Onboarding, where you have new hires fill out all necessary paperwork, is important for business purposes but doesn’t have much of an effect on performance. As such, being able to accomplish onboarding quickly allows you to focus your efforts on more important elements of training. Tips include:
- Have an efficient system in place. Creating an onboarding checklist can be helpful.
- Use automation tools to speed up the process. In a Forbes survey of HR experts, these tools were identified as keys to streamlining the onboarding process.
- Use remote self-onboarding or employer onboarding tools so you can handle everything ahead of in-person training. Easy-to-use systems like Square Payroll allow new employees to quickly create an account and hit the ground running.
- Invest in intuitive POS solutions and more business tools that are easy for employee onboarding.
Technical skills best strategies
Technical training includes teaching new employees all of your internal systems, such as your POS. To best do this, remember that different people have different learning styles. Business News Daily breaks these styles into three categories:
- Visual: Learning by watching someone else perform a task.
- Repetition: Learning by repeatedly doing something by yourself and adjusting to any mistakes.
- Reading: Learning by studying a guide or manual.
The best training will implement all of these learning styles. You can also look at restaurants for examples of technical training, as even experienced servers need to learn new menus. This can be accomplished with a mix of all three learning styles:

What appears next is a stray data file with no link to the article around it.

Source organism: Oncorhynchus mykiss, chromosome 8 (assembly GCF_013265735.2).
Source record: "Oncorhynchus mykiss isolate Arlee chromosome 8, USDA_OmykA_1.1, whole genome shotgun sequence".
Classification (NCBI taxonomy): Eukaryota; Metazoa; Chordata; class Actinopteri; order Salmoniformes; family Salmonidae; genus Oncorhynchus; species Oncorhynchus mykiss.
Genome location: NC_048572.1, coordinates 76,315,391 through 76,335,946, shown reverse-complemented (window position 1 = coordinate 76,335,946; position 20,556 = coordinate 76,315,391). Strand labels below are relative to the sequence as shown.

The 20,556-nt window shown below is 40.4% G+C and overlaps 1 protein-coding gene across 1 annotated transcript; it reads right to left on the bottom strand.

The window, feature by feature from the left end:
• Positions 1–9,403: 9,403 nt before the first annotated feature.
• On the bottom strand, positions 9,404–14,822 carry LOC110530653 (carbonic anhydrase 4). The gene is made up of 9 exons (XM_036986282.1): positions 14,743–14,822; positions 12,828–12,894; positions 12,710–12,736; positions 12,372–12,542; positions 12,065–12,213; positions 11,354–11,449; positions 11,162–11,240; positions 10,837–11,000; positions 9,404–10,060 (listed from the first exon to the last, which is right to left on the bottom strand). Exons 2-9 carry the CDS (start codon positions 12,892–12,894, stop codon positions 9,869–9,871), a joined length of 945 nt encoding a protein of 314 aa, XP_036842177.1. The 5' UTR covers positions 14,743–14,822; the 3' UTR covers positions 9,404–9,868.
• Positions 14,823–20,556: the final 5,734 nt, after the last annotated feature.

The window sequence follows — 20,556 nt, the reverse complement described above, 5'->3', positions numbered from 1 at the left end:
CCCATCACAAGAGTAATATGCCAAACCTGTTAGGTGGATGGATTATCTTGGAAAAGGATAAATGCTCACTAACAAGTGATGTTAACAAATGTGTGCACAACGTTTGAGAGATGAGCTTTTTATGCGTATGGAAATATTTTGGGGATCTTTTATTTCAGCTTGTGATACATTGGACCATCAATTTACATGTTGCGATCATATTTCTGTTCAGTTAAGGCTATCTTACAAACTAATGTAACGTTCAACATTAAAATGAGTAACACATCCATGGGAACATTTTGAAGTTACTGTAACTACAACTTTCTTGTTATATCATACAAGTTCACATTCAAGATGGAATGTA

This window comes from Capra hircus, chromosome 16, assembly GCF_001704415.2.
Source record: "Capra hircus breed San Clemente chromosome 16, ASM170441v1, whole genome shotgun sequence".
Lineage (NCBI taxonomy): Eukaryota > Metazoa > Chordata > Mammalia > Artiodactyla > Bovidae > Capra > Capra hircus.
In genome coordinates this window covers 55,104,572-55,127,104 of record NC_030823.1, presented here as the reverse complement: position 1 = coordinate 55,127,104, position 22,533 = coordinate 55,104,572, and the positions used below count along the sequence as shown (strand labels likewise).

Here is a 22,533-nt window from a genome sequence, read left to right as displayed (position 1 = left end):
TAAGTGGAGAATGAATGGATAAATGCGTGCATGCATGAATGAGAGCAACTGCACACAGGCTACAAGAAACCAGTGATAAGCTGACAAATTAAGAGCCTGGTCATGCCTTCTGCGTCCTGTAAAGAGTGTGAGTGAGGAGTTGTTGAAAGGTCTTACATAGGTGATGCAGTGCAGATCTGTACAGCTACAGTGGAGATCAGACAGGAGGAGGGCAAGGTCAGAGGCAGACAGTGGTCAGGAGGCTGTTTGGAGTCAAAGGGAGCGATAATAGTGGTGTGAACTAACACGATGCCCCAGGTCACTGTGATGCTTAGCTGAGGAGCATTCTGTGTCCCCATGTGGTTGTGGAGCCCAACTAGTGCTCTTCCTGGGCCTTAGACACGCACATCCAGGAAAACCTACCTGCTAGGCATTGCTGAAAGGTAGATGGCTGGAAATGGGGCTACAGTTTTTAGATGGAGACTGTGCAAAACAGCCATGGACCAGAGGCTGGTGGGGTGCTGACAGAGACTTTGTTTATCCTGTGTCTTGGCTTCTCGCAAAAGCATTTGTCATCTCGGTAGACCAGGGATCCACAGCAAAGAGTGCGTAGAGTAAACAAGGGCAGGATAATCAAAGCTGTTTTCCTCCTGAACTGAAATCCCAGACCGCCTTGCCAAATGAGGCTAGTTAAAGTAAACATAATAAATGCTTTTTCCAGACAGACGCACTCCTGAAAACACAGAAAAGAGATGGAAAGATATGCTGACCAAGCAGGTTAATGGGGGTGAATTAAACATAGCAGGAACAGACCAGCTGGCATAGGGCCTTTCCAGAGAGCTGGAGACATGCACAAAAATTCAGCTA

- Explain menu items to new servers. Also, let them see and taste items.
- Allow new servers to take orders with support from a trainer. This helps them identify and answer typical menu-based questions.
- Provide copies of the menu and ingredient lists for take-home study.
Tests can also be used to aid learning. However, a 2018 meta-analysis shows that not all forms of learning are equally enhanced by testing. Testing is a useful tool but shouldn’t be overly relied upon. The National Federation of Independent Business may have the best advice: Focus on slow, flexible training that can be adjusted to suit each trainee.
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Soft skills best strategies
Beyond technical systems, new employees also need to learn about your company so they can feel like a part of the team. A Gallup poll showed that attrition can be significantly lowered by communicating a strong company culture. Developing your company culture will lead to happier, more loyal employees.
We can again look at restaurants. Rather than simply training a server in their job, carve out time for them to shadow different employees:
- Kitchen staff
- Food runners
By understanding how the entire restaurant runs, they will understand the company better. Also, by giving new hires time with different trainers you give them a chance to start forming co-worker relationships that will help them as they grow.
Understanding your goals is the first step to designing an effective training program. Don’t be afraid to talk to your current staff and see what worked and didn’t during their training. This collaboration can help your training be as effective as possible today and into the future.